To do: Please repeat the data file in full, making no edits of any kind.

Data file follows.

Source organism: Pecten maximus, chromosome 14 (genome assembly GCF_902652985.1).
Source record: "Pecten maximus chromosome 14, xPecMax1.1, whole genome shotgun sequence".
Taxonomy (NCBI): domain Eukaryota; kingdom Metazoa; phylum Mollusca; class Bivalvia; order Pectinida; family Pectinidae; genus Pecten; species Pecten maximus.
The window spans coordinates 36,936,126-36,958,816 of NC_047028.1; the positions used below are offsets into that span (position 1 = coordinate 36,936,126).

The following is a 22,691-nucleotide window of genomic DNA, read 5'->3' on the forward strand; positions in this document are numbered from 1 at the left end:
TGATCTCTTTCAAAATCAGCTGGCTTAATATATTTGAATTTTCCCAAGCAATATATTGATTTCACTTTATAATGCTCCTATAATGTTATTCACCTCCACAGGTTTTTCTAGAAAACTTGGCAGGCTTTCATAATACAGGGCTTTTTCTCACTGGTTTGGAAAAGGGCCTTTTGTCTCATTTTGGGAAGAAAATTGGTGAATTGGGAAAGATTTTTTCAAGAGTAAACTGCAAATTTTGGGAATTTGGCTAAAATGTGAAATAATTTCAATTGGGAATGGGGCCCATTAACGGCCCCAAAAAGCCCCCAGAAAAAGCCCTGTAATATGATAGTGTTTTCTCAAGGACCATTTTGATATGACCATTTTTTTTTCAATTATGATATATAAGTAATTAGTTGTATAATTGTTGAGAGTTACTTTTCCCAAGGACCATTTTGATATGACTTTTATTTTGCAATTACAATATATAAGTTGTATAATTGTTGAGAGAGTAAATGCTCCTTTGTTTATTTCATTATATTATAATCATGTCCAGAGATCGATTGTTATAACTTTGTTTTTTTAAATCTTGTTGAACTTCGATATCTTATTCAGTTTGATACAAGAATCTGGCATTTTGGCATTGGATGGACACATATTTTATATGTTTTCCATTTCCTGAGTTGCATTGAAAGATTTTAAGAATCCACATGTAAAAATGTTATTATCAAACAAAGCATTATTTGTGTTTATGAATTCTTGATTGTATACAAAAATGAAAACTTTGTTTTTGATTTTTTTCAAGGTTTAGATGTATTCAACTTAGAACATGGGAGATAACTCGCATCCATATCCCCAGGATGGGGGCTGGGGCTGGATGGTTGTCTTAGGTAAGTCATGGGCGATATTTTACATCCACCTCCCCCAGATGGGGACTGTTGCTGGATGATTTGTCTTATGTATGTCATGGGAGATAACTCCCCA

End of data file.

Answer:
Source organism: Pecten maximus, chromosome 14 (genome assembly GCF_902652985.1).
Source record: "Pecten maximus chromosome 14, xPecMax1.1, whole genome shotgun sequence".
Taxonomy (NCBI): domain Eukaryota; kingdom Metazoa; phylum Mollusca; class Bivalvia; order Pectinida; family Pectinidae; genus Pecten; species Pecten maximus.
The window spans coordinates 36,936,126-36,958,816 of NC_047028.1; the positions used below are offsets into that span (position 1 = coordinate 36,936,126).

The following is a 22,691-nucleotide window of genomic DNA, read 5'->3' on the forward strand; positions in this document are numbered from 1 at the left end:
TGATCTCTTTCAAAATCAGCTGGCTTAATATATTTGAATTTTCCCAAGCAATATATTGATTTCACTTTATAATGCTCCTATAATGTTATTCACCTCCACAGGTTTTTCTAGAAAACTTGGCAGGCTTTCATAATACAGGGCTTTTTCTCACTGGTTTGGAAAAGGGCCTTTTGTCTCATTTTGGGAAGAAAATTGGTGAATTGGGAAAGATTTTTTCAAGAGTAAACTGCAAATTTTGGGAATTTGGCTAAAATGTGAAATAATTTCAATTGGGAATGGGGCCCATTAACGGCCCCAAAAAGCCCCCAGAAAAAGCCCTGTAATATGATAGTGTTTTCTCAAGGACCATTTTGATATGACCATTTTTTTTTCAATTATGATATATAAGTAATTAGTTGTATAATTGTTGAGAGTTACTTTTCCCAAGGACCATTTTGATATGACTTTTATTTTGCAATTACAATATATAAGTTGTATAATTGTTGAGAGAGTAAATGCTCCTTTGTTTATTTCATTATATTATAATCATGTCCAGAGATCGATTGTTATAACTTTGTTTTTTTAAATCTTGTTGAACTTCGATATCTTATTCAGTTTGATACAAGAATCTGGCATTTTGGCATTGGATGGACACATATTTTATATGTTTTCCATTTCCTGAGTTGCATTGAAAGATTTTAAGAATCCACATGTAAAAATGTTATTATCAAACAAAGCATTATTTGTGTTTATGAATTCTTGATTGTATACAAAAATGAAAACTTTGTTTTTGATTTTTTTCAAGGTTTAGATGTATTCAACTTAGAACATGGGAGATAACTCGCATCCATATCCCCAGGATGGGGGCTGGGGCTGGATGGTTGTCTTAGGTAAGTCATGGGCGATATTTTACATCCACCTCCCCCAGATGGGGACTGTTGCTGGATGATTTGTCTTATGTATGTCATGGGAGATAACTCCCCA